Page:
Often, the most important tools in your toolbox are customers’ and clients’ opinions of you. In a word: testimonials.
In the science of persuasion, this is often referred to as social proof. We follow the lead of similar others. How do most people choose with whom they do business? They ask their friends or professional peers for suggestions.
But don’t wait for others to share the good work your company does. Rather, focus on cultivating your own impressive library of testimonials. Here’s what you need to know.
There are moments of power in social exchanges. And, like Robert Cialdini taught me, if you know how to operate in those moments, you are at a significant advantage. When a client or customer says “thank you” to you, how do you typically respond? You probably say something like: “Happy to help!” If that’s the case, you’ve just fumbled a huge persuasive moment.
In that moment of gratitude, you should … CAPTURE A TESTIMONIAL!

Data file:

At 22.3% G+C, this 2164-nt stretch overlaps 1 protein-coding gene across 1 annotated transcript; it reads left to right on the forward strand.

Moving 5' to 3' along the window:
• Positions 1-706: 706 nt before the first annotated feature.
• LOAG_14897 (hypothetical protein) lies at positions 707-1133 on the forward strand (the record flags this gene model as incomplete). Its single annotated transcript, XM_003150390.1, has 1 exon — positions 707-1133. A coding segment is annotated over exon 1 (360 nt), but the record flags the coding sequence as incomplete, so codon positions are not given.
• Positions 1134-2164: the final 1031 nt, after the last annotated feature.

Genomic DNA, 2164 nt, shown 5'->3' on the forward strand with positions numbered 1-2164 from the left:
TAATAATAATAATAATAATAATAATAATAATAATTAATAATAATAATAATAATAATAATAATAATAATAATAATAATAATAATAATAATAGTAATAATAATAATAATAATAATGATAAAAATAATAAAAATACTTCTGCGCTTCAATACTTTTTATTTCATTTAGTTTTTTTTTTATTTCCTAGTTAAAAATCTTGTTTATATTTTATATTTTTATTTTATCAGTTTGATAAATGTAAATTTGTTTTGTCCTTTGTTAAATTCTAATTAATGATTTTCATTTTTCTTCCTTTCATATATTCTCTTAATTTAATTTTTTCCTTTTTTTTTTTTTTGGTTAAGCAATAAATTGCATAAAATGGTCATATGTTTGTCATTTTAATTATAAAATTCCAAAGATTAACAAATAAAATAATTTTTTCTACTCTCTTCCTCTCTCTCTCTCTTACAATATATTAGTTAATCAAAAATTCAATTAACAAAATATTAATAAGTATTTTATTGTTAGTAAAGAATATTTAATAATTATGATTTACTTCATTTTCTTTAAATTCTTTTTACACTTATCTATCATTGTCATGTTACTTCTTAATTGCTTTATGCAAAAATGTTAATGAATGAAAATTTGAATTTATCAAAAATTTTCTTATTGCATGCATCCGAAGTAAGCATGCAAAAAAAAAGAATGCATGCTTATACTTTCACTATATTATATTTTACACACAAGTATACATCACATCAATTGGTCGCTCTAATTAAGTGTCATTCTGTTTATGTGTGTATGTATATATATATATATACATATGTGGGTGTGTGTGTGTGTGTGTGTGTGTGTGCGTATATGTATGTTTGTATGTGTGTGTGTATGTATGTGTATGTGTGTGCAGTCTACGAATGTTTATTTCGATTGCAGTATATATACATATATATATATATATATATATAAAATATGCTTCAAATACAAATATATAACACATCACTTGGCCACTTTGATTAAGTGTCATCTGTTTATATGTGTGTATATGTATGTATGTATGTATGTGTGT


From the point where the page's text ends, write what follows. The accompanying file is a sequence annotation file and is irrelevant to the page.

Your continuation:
When someone thanks you for something specific — be it a service, a product, a solution or for exceeding expectations — say this: “Terrific! I’m so glad I could help. Hey, would you be willing to help us help others? Would you type out what you just told me in a brief email so we can spread the good news of what we’re doing here?”
Now you have dramatically increased the likelihood of obtaining a testimonial.
Three More Ways to Capture Testimonials
Other options exist besides asking the customer or client to email you a testimonial. Consider posing these questions:
- Could we take a moment now for me to write your comments down?
- Would you like me to write something up later and send it to you for your approval?
- Would you be able to text your comments to me by the end of business today?
If you practice this approach every time a client or customer says “thank you” to you — and I mean every time, for any reason, no matter how small you consider the accomplishment — you will have an almost never-ending supply of powerful testimonials.
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